Behind Closed Doors
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Health and Wellness

Behind Closed Doors

My story of mental illness in college.

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Behind Closed Doors

In high school I was diagnosed with Bipolar 2 disorder. After months and months of dealing with extreme bouts of mania and depression and not feeling “quite right” and eventually a trip to the hospital, I found out exactly what was going on. Bipolar disorder, in the easiest terms, is a disorder in which those affected cycle between bouts of major depression and manic highs. For months I didn’t know what was going on; I would experience highs that lasted weeks and within two day’s I would drop into a depression that made me suicidal. When I finally got diagnosed, I had a feeling of relief. Something was wrong with me, but it could be treated.

For the first two years I worked on finding the right medicine. With my disorder it was always a struggle of finding the perfect combination of mood stabilizers and anti-depressants. The hard part was understanding what it meant to have Bipolar disorder. I was going to have to deal with this chronic disorder for the rest of my life. I needed to find a medicine that kept me active and didn’t let me get into that foggy state of mind while also calming my mind and keeping me from getting in the manic states that plagued me the most. Once I found the right fit, I was 18 and it had been two years since I felt like myself. I could breathe again.

When I left for college, I had finally adjusted to my medicine and my diagnosis. My biggest fear wasn’t about making friends, or how to get around Pittsburgh, but how I would deal with the stress of it all. Even thinking about it made my head spin, and I could feel myself getting off track.

The craze of school, along with adjusting to a new scheduled made it hard for me to find time to cope with it all. I felt isolated. I felt like I was the only one going through such a serious mental illness. Treating my bipolar meant finding time to meditate, to find a counselor to talk to, keeping organized so that I didn’t stress, and most importantly finding a way to manage the college partying life I desperately wanted to have with an addictive tendency. To me, there was no person I knew who I could relate to. I felt isolated and alone.

In high school I expected the typical teenage angst and bouts of depression, but in college I had this idea that put everyone in a bubble. I believed that everyone had gotten over whatever they dealt with in high school and that I was the only one who was dealing with it.

After my first two weeks of school I had made friends and started to adjust. I felt comfortable and I made the conscious decision to stop taking my medicine. At this point I felt that my medicine wasn’t working, that I was just taking it to suppress who I really was. The first few weeks felt normal and I even felt better than ever. My mind was clear and I felt more alive than ever. I could feel everything and anything. I felt powerful.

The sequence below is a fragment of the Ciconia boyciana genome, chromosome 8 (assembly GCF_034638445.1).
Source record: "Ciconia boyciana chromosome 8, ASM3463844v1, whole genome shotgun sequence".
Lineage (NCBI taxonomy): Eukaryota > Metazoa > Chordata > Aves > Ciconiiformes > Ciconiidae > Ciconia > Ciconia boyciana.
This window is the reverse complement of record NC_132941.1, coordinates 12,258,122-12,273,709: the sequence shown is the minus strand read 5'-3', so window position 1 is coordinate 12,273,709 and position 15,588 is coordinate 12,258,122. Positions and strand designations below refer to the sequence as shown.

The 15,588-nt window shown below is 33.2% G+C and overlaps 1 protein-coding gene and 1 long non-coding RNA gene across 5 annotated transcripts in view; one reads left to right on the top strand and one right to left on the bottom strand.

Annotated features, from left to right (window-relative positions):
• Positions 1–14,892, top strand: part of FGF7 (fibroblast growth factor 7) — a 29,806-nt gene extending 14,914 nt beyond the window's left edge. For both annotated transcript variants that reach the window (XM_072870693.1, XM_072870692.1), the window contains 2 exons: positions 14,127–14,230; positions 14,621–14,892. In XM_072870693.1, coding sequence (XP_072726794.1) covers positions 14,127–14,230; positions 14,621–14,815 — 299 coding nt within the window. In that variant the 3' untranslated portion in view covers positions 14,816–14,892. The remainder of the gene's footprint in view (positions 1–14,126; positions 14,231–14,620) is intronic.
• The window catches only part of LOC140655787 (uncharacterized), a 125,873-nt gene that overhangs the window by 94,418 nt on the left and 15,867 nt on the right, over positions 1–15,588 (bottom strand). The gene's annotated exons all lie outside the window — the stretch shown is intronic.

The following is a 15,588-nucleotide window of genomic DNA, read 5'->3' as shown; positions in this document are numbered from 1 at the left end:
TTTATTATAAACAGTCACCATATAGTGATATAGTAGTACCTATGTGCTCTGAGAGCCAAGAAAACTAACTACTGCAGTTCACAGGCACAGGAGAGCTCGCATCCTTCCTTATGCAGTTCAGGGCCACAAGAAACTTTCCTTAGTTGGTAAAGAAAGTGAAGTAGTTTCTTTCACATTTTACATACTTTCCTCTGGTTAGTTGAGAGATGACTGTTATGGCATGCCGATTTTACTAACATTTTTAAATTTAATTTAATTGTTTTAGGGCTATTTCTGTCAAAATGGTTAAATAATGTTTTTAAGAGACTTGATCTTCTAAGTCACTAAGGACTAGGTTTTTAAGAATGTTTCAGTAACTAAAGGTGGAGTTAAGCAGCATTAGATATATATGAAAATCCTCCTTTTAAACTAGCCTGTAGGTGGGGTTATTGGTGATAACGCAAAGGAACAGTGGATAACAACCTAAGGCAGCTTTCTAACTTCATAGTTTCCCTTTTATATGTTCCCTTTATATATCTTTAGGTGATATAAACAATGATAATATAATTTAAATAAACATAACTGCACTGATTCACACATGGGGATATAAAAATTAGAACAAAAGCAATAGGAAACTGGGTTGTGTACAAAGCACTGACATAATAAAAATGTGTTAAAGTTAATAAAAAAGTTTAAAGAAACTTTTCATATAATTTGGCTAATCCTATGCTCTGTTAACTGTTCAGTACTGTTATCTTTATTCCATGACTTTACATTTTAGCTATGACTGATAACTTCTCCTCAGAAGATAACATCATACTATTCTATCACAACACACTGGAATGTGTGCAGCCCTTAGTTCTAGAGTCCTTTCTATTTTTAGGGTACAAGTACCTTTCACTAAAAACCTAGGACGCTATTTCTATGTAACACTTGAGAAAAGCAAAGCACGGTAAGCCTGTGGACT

Little did I know that what I was feeling wasn’t joy and bliss, but mania creeping back into my life. Soon I felt the weight of everything; the stress and pressure of balancing class and my social life hit me like a ton of bricks. My mind would race and every emotion I felt went right to my head. My head swelled with emotion. Imagine having all of the stress and emotion of a normal week being pushed into your mind and having feel it all at once but having no escape from it.

I couldn’t deal with it all so I retreated mentally but not physically. In fact, I reached the point of mania where I was craving a high. Every night was an extreme. I was going out and binge drinking constantly. Everything I did, I did to the edge. I refused to hold back. I didn’t know it then but I was at my breaking point. It took me losing track of days and blacking out for hours to realize I needed help. I was so entangled in the cycle of mania that I was walking around like a zombie. I woke up one Friday morning not able to remember the week that has just passed. I lost track of time and was at the point of dissociation. I was going to class and having conversations with people totally unaware of what was happening around me. That out of body experience was what tipped me to the breaking point and cause me to seek help from my school’s counseling services. I finally got the help I desperately needed.

I wish when I came to college that I realized that mental illness didn’t equate to weakness; that I had a support system and that I wasn’t the only one dealing with an invisible disorder. After I discovered the resources that my school offered, things skyrocketed from there. I started talking about mental illnesses with the people around me and they shared their stories with me. I felt connected, and more than anything, I felt strong after it all.

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This article has not been reviewed by Odyssey HQ and solely reflects the ideas and opinions of the creator.
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